DecisionSignsADecisions Made Too Quickly Can Often Cause Long Lasting Bad Results

Many years ago, as a young engineer I had an experience that I have never forgotten. It was unexpected and sudden, but changed the way in which I think about many things.

I was invited to join a group of engineers all of whom were very fresh in their careers and eager to “make a difference” in the world. We wanted to do something “special” and decided to form a non-profit foundation by combining our resources.

As a result, we were able to gather more engineers and more resources such that we quickly were able to award college scholarships to well deserving students in the areas where we worked.

After going through all of the proper channels, we were given permission to interview some juniors and seniors from some of the local schools so that we could make our awards in a few months. It was during one of these interviews that I received a response that has stuck with me for all of these many years.

During the interviews, one of our questions was “If you were able to pursue your favorite career in college, what career would you choose”. On this day, I asked this question of a young man who was literally weeks from graduating high school near the near top of his class in math and sciences and was highly recommended to us.

He responded to my question by saying, “If I had my choice, I would like to become a nuclear engineer!”. This surprised all of us because that career was not yet mainstream and on the minds of many students. So one of the other engineers then asked him why would you choose that career.

The student’s answers were perfectly sound, full of many well thought out concepts. In particular, he summed it all up by saying that if he only could do one thing with his life, it would be to learn everything about that subject because it totally satisfied him in every way that he could imagine. He said that he truly loved thinking about all that it represented. The other engineers and I knew that the next student who would be receiving a scholarship was sitting in front of us.

Then the student asked us a question that became a “game changer” for us and for the young man.

He asked, “And how long will I have to study to get this career?”

One of the engineers said, “Most likely six years. Four years for your B.S. degree and maybe a couple of years in graduate school if you don’t continue for your doctorate”.

His response was, “Well, forget all of that. I don’t have that much time.” I am skipping all of that and just getting the first job I can find, no matter what it is. I need to make money right now and that is what I will be doing. Thanks, but no thanks.”

My response to him was, “What do you want to be doing in six years, if not being a nuclear engineer?” His answer was, “Whatever I can be doing, but six years is too long to wait, so I must be meant to do something else.”

And with that, he got up and left very abruptly.

We were stunned and just sat in disbelief for several moments trying to understand what had just happened.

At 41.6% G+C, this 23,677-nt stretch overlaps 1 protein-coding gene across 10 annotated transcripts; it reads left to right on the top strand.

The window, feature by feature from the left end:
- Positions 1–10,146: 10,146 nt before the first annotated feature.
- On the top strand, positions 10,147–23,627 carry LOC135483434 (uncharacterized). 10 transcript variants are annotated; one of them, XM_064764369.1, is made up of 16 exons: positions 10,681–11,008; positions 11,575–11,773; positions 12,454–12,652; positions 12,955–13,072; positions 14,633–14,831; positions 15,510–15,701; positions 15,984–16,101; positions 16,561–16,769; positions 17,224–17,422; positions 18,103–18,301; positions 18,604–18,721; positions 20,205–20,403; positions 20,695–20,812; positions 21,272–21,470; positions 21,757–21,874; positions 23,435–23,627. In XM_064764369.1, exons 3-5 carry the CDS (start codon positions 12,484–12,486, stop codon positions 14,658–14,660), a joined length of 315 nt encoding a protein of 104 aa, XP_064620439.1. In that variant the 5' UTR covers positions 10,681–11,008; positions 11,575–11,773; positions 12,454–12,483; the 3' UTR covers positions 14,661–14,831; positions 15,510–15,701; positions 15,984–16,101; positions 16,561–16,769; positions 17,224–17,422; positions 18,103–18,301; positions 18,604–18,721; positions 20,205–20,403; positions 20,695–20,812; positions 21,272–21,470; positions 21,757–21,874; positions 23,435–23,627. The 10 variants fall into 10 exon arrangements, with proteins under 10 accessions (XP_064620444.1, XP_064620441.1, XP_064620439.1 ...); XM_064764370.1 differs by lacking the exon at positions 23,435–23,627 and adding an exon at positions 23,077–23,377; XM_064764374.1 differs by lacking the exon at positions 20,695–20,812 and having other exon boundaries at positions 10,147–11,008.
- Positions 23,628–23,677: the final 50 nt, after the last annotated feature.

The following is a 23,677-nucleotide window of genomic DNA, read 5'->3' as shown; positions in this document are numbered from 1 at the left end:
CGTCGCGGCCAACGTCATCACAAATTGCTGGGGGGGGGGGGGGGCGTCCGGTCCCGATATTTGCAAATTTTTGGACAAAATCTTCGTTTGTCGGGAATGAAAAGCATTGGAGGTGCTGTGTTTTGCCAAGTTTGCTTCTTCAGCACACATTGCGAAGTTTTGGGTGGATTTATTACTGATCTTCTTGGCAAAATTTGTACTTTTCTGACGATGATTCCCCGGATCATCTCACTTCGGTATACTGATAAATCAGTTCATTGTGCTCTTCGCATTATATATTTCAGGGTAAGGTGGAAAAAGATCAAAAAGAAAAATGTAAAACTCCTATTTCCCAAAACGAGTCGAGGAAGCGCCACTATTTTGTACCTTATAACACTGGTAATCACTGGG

Later, the assistant principal explained that this student’s family was under a really tough economic situation and their situation had the student stressed as a result. She further explained that the student is really brilliant and would do well in college and in any major he would focus upon, but he cannot see that far ahead. His dreams will be sacrificed for a bit of temporary relief.

We offered the student a full scholarship, but he never took it. Instead he went in a different direction and never attended college at all. After a few years, we lost track of him completely, but were told that he actually did give up on his dreams.

Over the years, many of the engineers from the foundation and I have mentioned this student to each other and wondered what else could we have done to have saved him.

That thought still haunts us.

So, when I believe someone has the answer to their dreams right if front of them, but will not follow through because of some short-sighted excuse, it troubles me and I remember that student who had so much potential.

The other day, I had someone say to me, “Your entrepreneur start-up report has too many details in it. Can’t you tell me what it is all about in about three paragraphs? And why do you tend to provide so much information on your websites and your blogs? That’s just too much information and it takes too much time to read.”

Are you missing a golden opportunity too because you want a quick result?

Imagine how a childless couple who have been yearning for a baby feels to suddenly be told that they are pregnant. There is such joy and expectation that finally their dreams are coming true. Can you imagine how they would feel upon hearing the news?

Well, if you can, what would you say to them if when they are told that the expected delivery date is still about 7 months away and they say to the doctor, “That’s going to take much too long. Can we just have the baby next week?

There is a gestation period for everything. For babies and for dreams. The important thing is to follow through and to not abort either, if you want to receive your dream.

Are you willing to follow through to realize your dream?

This article was written by SDK Hunter Consulting Group

About The Author:

Sherman Hunter and SDK Hunter Consulting Group staff consultants provide global moneymaking opportunities and proprietary strategies that quickly accelerate business activity. You may familiarize yourself with these unique concepts by visiting the SDK Hunter Consulting Group blog located at:

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